Asparagus is the only food plant of this beetle.
As soon as asparagus shoots appear in the spring, they may be attacked by asparagus beetles. The beetles eat shoots and leaves but are particularly damaging when they gnaw the tips of buds, causing them to scar and turn brown. The larvae damage plants much like the adults but also secrete a black fluid which stains the plants. The eggs are glued to the plants and are difficult to remove from harvested spears.
Asparagus beetles overwinter as adults in sheltered sites, particularly under bark or in stems of old plants. Beetles emerge in early April and begin to feed. Egg laying begins in mid or late April. Eggs hatch in 3 to 8 days and larvae feed for 10 to 14 days. Pupation is in silken cocoons in chambers in the soil and lasts 5 to 10 days. This 3- to 4-week life cycle is typical of the summer but a generation can take as much as 8 weeks in early spring or late fall. There are probably four or five generations per year.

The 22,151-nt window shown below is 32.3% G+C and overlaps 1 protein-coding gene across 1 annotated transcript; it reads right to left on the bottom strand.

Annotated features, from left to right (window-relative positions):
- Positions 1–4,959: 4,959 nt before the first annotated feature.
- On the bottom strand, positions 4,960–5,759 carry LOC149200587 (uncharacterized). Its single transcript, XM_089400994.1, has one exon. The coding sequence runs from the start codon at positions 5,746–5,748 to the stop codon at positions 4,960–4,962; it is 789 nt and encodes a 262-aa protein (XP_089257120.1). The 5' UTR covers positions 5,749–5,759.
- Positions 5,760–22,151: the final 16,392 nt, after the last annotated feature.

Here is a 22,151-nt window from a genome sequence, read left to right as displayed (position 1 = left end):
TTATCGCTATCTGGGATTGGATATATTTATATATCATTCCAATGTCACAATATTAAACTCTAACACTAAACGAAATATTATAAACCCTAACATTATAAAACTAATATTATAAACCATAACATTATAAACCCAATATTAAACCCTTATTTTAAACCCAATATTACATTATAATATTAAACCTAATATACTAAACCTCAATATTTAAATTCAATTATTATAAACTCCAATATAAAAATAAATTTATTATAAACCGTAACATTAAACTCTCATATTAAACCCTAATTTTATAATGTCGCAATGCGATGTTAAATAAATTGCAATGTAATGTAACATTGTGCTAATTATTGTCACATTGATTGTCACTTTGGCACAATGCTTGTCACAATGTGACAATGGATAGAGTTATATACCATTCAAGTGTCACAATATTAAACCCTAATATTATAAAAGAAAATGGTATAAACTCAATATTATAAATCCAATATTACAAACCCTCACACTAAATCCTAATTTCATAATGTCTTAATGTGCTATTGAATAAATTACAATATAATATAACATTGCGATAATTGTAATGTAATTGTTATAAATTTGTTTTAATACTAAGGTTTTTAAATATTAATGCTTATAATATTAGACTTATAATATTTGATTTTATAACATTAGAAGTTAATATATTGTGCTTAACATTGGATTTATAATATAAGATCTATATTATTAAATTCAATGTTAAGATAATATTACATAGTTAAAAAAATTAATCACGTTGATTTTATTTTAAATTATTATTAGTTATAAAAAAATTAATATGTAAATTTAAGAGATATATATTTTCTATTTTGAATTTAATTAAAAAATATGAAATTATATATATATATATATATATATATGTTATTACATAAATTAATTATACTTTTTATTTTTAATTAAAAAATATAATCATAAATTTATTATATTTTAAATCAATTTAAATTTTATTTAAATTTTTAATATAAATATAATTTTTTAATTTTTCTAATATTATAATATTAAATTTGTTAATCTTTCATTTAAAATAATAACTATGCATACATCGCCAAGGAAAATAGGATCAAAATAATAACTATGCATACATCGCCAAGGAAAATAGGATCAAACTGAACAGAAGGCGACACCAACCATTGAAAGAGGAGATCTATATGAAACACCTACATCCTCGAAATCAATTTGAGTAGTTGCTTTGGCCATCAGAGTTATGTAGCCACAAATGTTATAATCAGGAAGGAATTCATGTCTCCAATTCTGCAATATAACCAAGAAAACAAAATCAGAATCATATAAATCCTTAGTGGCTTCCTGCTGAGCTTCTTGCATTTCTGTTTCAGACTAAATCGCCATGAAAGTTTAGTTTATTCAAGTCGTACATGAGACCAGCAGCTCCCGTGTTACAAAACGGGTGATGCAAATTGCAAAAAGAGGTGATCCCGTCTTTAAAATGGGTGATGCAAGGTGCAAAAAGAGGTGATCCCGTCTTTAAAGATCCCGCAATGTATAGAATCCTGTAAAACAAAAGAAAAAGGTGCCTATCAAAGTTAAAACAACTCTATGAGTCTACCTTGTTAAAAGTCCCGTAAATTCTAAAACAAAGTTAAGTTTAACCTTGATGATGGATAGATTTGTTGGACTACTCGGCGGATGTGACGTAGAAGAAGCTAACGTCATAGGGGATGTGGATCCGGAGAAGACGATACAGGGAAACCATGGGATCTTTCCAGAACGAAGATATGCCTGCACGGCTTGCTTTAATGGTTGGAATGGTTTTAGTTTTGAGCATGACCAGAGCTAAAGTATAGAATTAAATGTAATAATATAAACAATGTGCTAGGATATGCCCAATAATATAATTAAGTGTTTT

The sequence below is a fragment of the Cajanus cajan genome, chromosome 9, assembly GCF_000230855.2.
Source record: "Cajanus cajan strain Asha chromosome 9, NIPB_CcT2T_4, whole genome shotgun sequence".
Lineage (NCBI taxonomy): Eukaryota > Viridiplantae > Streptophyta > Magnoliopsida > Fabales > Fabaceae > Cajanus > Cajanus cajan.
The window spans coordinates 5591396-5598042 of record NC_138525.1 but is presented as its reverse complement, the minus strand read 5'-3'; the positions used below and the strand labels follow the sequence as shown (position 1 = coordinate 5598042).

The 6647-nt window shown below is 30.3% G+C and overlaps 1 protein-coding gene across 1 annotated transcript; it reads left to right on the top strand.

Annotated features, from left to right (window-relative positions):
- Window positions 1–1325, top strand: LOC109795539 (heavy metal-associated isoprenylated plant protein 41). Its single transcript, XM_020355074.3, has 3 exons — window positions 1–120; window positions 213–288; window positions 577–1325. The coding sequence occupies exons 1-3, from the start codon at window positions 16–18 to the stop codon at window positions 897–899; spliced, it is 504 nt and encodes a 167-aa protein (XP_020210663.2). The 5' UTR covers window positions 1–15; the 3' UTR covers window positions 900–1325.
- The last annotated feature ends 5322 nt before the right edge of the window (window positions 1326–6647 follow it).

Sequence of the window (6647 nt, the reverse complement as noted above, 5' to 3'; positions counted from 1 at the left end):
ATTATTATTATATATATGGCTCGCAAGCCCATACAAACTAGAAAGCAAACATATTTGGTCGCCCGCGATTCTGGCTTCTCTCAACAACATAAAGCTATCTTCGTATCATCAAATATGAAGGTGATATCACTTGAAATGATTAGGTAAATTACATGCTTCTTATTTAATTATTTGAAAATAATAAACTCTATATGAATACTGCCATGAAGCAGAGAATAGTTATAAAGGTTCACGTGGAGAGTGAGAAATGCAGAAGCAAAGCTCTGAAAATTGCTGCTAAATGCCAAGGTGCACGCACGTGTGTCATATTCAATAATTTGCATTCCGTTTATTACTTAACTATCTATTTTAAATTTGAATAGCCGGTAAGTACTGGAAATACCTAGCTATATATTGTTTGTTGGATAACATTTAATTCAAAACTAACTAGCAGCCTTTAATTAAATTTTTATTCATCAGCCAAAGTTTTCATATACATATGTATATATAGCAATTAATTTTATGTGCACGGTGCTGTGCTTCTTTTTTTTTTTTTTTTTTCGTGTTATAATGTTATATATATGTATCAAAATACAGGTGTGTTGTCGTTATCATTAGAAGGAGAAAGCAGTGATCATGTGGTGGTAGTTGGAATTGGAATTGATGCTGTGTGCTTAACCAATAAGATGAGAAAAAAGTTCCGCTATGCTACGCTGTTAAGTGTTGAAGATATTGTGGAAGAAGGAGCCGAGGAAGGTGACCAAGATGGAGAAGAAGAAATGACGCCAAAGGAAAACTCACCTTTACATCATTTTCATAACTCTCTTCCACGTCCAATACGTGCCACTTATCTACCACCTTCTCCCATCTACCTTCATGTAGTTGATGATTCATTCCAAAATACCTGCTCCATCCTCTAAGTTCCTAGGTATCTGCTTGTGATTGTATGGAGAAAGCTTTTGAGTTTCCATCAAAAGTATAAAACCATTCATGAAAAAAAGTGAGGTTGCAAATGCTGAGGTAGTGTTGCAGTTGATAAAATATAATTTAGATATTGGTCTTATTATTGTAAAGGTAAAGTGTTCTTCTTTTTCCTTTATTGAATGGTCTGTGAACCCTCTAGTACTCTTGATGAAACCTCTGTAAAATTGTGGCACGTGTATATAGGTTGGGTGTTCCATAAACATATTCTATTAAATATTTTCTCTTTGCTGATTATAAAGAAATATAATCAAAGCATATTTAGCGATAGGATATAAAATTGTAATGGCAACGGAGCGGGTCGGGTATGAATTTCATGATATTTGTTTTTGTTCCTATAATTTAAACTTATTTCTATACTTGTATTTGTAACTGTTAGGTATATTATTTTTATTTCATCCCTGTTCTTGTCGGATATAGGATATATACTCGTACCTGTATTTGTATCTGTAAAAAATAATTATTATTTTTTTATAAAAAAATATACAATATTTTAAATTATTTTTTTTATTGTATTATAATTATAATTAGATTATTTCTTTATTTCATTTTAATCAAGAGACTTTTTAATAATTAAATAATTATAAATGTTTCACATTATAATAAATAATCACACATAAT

The adult beetle is smooth, shiny, slightly elongated, and slightly over 1/4 inch long. It has a metallic blue head and bluish-black wing covers, each with three yellowish, squared spots and a red outer margin. The thorax is reddish with two small blue spots. The eggs are elongate, dark brown in color, and attached by one end to the host plant. Larvae are plump, humpbacked, wrinkled, and sluggish. They are dark gray in color with black heads. To date, only 7 counties have reported the occurrence of this pest. However, it is expected to continue to spread through the state.
Please contact your local county extension office for current information.